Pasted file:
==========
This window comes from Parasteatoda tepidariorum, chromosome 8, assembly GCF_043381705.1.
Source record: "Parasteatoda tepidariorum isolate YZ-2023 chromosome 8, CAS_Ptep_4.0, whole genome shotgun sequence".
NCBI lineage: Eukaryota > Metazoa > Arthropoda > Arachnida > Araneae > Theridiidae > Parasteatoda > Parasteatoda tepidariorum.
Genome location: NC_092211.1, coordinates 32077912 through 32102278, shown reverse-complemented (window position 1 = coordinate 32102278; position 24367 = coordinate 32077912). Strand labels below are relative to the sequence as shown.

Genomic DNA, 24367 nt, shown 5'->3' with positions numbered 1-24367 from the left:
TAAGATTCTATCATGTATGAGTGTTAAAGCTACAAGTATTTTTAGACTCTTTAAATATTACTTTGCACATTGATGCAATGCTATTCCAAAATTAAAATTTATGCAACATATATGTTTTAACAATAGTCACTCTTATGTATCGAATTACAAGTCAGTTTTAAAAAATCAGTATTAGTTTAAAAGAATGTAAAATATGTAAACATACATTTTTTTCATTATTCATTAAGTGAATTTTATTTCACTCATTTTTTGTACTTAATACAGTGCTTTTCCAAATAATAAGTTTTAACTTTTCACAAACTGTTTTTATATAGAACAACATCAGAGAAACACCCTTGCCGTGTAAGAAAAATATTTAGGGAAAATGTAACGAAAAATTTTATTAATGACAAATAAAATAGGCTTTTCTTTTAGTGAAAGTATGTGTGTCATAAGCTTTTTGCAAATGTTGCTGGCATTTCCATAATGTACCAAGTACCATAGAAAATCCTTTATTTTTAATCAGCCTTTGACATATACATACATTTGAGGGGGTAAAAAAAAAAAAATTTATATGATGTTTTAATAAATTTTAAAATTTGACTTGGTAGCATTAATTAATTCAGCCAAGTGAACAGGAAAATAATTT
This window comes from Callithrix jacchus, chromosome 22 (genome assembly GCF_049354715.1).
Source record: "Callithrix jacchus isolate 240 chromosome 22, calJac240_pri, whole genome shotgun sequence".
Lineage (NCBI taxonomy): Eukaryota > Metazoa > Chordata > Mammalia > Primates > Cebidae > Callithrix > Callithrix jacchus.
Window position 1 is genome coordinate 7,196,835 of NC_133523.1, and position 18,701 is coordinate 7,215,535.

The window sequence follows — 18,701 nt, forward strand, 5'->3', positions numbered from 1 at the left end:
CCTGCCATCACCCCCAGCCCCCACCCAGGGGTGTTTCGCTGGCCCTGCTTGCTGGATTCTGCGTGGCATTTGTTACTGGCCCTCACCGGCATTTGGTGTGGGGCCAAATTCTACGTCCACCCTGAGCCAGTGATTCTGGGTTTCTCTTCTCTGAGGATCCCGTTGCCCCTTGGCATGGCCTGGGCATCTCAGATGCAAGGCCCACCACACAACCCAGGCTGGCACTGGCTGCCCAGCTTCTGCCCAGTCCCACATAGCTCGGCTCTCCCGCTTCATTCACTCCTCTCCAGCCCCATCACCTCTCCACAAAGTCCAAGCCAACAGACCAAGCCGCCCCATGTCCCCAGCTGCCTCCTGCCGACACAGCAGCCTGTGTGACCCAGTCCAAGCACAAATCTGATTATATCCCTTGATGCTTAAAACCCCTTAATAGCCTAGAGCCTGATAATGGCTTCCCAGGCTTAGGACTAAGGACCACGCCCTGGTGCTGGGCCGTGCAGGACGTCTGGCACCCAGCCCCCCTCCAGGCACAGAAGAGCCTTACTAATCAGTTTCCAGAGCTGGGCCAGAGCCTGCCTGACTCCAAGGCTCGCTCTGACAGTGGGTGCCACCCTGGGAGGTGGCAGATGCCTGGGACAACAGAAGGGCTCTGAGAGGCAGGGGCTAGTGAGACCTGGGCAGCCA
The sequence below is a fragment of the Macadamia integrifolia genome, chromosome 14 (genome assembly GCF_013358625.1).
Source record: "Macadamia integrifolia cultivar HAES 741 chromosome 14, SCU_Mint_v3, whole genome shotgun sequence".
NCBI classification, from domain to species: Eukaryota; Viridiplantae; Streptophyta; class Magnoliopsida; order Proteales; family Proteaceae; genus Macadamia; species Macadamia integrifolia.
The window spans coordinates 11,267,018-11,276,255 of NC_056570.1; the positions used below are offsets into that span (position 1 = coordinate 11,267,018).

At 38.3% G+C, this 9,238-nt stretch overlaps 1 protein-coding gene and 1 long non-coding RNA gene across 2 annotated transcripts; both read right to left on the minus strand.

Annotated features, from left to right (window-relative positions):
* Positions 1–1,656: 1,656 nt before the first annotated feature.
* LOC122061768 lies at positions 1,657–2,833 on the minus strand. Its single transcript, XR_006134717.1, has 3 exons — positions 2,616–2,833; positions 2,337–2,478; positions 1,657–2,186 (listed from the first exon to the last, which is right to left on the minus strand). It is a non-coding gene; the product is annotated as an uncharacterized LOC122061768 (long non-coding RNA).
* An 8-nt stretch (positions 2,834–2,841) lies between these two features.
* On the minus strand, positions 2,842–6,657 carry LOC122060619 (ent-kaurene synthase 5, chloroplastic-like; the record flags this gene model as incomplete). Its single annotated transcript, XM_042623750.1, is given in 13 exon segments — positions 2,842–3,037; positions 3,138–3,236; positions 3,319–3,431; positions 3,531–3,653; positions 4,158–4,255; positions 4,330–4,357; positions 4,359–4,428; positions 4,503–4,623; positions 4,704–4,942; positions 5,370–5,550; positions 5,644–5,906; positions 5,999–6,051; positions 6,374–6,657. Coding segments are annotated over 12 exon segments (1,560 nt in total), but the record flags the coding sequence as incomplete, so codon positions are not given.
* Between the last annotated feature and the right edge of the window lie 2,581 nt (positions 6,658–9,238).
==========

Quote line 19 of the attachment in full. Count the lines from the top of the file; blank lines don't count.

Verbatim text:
* Positions 1–1,656: 1,656 nt before the first annotated feature.